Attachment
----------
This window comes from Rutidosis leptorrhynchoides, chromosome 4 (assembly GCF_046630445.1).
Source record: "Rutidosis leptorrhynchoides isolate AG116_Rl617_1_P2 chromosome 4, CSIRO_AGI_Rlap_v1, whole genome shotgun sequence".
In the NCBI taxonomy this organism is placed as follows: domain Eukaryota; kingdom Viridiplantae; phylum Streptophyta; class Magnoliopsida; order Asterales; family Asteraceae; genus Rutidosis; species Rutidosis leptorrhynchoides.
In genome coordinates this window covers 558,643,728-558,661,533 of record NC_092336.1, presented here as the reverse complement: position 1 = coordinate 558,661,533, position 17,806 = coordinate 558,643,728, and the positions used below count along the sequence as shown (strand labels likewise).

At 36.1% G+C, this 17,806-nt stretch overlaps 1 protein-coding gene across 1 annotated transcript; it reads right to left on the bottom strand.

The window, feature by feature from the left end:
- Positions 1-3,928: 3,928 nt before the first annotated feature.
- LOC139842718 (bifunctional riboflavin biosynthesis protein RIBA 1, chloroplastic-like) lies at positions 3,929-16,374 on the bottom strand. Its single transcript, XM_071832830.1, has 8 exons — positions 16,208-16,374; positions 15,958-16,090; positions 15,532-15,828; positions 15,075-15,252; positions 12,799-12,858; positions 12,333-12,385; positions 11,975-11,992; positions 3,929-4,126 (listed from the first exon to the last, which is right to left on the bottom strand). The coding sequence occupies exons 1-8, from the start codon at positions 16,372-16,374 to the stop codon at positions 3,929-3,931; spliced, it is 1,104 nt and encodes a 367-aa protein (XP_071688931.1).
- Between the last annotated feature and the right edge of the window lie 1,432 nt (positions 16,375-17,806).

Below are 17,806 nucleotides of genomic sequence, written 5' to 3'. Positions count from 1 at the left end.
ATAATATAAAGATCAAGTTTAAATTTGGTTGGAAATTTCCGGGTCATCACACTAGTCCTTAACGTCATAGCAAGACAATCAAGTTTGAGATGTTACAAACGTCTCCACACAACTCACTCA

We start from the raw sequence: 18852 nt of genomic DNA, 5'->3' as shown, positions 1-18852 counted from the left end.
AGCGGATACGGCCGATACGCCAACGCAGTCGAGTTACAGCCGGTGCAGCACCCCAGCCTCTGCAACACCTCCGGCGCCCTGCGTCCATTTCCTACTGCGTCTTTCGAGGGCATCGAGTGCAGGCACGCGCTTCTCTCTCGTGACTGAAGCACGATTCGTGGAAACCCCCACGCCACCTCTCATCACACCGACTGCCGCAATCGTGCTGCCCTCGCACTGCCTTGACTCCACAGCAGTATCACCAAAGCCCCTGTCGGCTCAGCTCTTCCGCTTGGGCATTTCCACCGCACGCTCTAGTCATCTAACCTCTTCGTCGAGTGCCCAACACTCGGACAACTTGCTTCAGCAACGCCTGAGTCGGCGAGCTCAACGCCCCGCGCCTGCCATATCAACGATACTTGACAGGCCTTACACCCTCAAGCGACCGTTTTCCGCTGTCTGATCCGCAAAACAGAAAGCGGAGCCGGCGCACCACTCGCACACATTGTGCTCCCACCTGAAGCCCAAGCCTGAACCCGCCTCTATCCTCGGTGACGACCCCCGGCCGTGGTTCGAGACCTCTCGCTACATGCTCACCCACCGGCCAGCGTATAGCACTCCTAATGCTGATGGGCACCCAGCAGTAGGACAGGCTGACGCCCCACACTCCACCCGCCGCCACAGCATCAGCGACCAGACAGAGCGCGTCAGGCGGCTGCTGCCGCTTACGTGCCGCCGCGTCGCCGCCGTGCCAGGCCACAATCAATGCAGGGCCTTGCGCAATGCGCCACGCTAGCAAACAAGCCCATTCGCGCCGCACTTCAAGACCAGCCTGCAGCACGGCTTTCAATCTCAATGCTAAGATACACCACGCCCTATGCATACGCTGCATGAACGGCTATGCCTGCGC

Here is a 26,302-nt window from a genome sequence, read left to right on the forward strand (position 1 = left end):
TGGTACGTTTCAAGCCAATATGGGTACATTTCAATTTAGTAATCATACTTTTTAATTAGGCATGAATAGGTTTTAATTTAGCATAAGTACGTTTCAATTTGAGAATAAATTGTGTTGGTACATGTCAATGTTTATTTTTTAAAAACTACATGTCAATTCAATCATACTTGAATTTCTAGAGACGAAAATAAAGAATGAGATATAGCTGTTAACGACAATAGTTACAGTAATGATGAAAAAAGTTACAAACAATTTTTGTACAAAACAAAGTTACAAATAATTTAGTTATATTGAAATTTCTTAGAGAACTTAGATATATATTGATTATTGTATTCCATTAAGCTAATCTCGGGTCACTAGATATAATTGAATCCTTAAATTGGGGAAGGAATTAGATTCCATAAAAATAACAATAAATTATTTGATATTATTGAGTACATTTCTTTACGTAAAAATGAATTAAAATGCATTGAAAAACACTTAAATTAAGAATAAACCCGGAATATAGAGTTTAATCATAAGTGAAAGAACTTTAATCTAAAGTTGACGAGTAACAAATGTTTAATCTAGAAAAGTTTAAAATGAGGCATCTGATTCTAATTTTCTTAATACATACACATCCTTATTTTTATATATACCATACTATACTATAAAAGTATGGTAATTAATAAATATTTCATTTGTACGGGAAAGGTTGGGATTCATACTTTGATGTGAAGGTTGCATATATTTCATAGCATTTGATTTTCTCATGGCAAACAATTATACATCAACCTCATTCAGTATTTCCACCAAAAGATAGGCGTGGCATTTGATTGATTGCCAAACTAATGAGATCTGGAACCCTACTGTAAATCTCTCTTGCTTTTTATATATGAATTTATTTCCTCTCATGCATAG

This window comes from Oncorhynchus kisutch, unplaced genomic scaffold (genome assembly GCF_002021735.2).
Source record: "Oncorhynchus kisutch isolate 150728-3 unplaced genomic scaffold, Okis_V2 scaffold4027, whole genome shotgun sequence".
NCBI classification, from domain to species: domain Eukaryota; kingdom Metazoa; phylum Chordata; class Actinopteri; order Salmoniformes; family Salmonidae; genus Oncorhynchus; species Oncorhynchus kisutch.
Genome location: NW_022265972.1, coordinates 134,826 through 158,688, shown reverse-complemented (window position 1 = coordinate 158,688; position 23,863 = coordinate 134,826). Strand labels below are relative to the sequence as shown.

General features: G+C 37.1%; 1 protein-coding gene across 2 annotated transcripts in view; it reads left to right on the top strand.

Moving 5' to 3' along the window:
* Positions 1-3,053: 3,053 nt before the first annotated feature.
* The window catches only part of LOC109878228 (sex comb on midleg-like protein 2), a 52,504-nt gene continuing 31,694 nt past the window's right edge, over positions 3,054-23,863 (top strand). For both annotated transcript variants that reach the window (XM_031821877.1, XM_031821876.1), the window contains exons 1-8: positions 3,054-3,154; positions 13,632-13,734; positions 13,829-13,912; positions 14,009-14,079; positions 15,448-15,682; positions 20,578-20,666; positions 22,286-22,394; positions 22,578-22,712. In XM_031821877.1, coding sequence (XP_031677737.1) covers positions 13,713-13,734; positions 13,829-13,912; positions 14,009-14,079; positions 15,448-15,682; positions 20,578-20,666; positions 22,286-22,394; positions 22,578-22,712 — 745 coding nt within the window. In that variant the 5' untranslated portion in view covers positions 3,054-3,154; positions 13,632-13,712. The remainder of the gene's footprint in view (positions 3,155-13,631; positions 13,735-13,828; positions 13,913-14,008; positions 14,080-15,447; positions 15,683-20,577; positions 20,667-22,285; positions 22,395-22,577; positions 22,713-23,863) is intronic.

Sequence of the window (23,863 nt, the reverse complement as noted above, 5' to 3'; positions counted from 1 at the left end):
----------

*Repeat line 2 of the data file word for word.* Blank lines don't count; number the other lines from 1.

Source record: "Rutidosis leptorrhynchoides isolate AG116_Rl617_1_P2 chromosome 4, CSIRO_AGI_Rlap_v1, whole genome shotgun sequence".